“We are losing experienced lawyers and we are not attracting new ones because we are not able to compete at the moment,” said the lawyer. “I’ve had colleagues from law school and other attorneys reach out, express interest, who have always loved state law and might be interested in the work we do. When they hear what it’s really like and look at pay and lack of flexibility, they won’t come here.”

Adams, in an effort to fill this gap, announced a fellowship to bring in private attorneys to city agencies, with stipends from outside firms. Still, employees say the fellowship won’t stop the wave of departures or bring in enough lawyers so the administration can operate at anything close to its pre-pandemic capacity.

Even agencies that do not rely on specialized workers suffer. At the Ministry of Cultural Affairs, program officers who process grant applications for cultural and arts nonprofits are disappearing. One remaining officer has a caseload of 160 to 170 organizations, when an officer usually had just over half that number before Adams became mayor. This has translated into months-long delays that staff expect will get worse in 2023. “There is no drive here to be the best worker you can be,” said one cultural affairs officer.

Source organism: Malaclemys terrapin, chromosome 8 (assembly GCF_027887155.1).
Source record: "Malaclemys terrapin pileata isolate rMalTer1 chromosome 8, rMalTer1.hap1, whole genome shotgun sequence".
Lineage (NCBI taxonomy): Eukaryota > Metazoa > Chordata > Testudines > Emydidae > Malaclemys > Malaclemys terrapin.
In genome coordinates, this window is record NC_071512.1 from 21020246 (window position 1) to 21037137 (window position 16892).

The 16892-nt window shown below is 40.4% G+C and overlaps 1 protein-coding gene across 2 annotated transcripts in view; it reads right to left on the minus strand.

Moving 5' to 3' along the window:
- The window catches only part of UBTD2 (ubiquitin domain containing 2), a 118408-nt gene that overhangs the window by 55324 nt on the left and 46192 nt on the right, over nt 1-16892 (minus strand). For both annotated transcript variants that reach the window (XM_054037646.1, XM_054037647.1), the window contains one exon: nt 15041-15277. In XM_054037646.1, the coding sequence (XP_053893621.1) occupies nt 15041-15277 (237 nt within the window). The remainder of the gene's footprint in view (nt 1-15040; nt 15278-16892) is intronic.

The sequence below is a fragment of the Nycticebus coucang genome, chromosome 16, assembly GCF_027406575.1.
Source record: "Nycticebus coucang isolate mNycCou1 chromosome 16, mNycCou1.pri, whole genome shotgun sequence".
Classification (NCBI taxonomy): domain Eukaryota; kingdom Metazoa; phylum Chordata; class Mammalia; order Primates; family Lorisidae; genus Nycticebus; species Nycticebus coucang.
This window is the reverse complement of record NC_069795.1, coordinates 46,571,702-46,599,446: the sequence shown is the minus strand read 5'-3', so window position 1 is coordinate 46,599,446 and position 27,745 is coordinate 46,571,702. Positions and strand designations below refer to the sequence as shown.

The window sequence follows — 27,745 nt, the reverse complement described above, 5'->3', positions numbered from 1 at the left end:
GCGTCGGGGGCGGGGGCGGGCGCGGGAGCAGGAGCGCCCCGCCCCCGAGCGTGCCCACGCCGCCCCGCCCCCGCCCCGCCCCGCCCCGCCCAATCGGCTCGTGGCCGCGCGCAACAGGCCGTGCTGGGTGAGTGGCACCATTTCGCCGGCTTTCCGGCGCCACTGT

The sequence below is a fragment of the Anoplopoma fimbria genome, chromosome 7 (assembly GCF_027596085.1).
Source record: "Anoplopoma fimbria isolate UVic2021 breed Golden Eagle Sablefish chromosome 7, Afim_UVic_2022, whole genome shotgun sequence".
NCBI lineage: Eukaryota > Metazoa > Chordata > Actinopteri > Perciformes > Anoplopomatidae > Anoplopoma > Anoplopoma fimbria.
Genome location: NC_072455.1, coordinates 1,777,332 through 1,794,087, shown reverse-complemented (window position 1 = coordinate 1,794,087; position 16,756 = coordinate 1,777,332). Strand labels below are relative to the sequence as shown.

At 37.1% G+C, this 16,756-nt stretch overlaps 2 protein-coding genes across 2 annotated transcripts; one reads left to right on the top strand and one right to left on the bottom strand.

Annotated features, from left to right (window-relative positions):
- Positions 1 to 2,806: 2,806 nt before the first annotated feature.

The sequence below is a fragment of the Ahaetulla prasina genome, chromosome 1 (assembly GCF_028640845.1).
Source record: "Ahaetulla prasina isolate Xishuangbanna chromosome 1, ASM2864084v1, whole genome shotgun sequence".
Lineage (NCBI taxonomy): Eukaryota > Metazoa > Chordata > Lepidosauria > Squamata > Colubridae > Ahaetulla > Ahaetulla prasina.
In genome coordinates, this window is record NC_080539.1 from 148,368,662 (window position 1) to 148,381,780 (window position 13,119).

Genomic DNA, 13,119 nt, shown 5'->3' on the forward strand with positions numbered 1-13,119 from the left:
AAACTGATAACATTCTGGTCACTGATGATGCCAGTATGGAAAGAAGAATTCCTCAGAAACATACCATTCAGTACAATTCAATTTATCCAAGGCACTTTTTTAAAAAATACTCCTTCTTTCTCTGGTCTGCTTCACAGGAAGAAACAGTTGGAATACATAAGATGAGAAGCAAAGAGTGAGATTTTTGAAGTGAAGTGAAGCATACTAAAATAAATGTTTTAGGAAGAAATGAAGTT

Keen staffers who want to make their mark in city government — to be part of something big or memorable — see a stark difference between de Blasio, who has been derided by the press but promised progressive governance on a grand scale, and Adams, who has shown far less interest in expanding early childhood care. Or strengthen the city’s social safety net.

“It’s really hard to hire really skilled people,” said one high-ranking agency employee. “People are willing to go into government if there is a vision and a goal that everyone is working towards. What are you working towards? You pair that with inflexibility with working from home, it’s a deal-breaker.” When management makes headlines for its big ideas — the one Adams announced in Cipriani, for example — agency staff wonder how they will be executed with weak, frustrated employees.